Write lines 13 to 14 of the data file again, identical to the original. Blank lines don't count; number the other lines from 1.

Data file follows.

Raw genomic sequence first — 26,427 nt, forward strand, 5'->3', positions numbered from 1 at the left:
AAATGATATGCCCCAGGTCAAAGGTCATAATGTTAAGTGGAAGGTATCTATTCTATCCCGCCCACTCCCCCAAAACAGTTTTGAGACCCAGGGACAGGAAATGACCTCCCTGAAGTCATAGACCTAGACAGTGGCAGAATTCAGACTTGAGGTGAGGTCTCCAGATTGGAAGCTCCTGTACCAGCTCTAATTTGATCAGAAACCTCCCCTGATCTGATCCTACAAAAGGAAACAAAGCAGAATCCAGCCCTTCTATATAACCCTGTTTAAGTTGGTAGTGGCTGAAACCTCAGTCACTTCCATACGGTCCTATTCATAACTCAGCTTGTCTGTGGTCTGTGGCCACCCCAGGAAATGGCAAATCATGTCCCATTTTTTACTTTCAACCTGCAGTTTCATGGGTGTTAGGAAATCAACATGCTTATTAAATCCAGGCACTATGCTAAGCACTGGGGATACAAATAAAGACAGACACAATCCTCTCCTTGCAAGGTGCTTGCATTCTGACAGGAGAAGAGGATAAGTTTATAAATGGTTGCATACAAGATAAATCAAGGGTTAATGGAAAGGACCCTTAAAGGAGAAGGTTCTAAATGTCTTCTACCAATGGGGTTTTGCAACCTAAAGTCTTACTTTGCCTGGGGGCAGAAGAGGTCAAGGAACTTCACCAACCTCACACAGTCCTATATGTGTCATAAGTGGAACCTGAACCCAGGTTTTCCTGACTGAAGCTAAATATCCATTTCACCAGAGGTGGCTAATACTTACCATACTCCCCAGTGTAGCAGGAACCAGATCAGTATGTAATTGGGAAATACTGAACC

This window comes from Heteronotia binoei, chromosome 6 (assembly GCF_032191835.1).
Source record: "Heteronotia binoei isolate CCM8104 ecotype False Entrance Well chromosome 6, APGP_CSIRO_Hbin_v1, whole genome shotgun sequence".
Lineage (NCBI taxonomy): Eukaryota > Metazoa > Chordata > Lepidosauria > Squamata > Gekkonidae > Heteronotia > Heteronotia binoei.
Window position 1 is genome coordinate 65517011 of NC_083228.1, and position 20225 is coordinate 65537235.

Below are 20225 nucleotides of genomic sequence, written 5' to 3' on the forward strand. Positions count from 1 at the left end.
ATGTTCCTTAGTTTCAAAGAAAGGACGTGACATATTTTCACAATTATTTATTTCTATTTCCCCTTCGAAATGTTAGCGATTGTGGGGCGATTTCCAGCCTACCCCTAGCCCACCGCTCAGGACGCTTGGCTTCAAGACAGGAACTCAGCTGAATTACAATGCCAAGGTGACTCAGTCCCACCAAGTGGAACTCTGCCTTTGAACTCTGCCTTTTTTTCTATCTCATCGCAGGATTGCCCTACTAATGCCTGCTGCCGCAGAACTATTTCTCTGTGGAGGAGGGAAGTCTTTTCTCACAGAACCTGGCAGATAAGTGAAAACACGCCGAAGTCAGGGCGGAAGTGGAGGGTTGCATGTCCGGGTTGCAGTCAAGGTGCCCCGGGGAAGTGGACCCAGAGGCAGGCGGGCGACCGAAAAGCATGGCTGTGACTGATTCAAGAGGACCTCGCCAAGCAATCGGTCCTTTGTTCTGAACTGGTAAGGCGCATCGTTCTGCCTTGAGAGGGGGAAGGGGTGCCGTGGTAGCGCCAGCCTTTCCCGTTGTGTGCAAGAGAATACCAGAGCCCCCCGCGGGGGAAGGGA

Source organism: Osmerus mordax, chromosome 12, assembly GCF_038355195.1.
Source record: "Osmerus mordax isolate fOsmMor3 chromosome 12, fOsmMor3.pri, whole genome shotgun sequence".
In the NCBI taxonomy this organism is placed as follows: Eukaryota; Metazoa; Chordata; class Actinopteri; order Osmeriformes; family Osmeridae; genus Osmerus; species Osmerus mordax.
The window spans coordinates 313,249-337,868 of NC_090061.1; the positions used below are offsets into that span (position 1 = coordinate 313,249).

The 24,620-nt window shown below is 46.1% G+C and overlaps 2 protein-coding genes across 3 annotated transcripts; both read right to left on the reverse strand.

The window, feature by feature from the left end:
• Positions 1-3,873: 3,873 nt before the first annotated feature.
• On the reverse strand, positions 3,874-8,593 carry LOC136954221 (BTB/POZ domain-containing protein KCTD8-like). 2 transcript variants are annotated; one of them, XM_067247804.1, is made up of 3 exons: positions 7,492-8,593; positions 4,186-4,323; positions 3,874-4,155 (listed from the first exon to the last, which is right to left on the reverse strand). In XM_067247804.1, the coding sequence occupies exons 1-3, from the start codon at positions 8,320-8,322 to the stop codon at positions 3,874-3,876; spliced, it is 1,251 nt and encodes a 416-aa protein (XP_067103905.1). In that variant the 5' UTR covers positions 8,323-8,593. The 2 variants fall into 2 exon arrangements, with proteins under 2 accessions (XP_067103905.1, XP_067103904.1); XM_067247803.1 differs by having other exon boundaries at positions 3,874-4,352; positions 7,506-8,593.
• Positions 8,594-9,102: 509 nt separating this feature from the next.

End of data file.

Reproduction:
The 24,620-nt window shown below is 46.1% G+C and overlaps 2 protein-coding genes across 3 annotated transcripts; both read right to left on the reverse strand.

The window, feature by feature from the left end: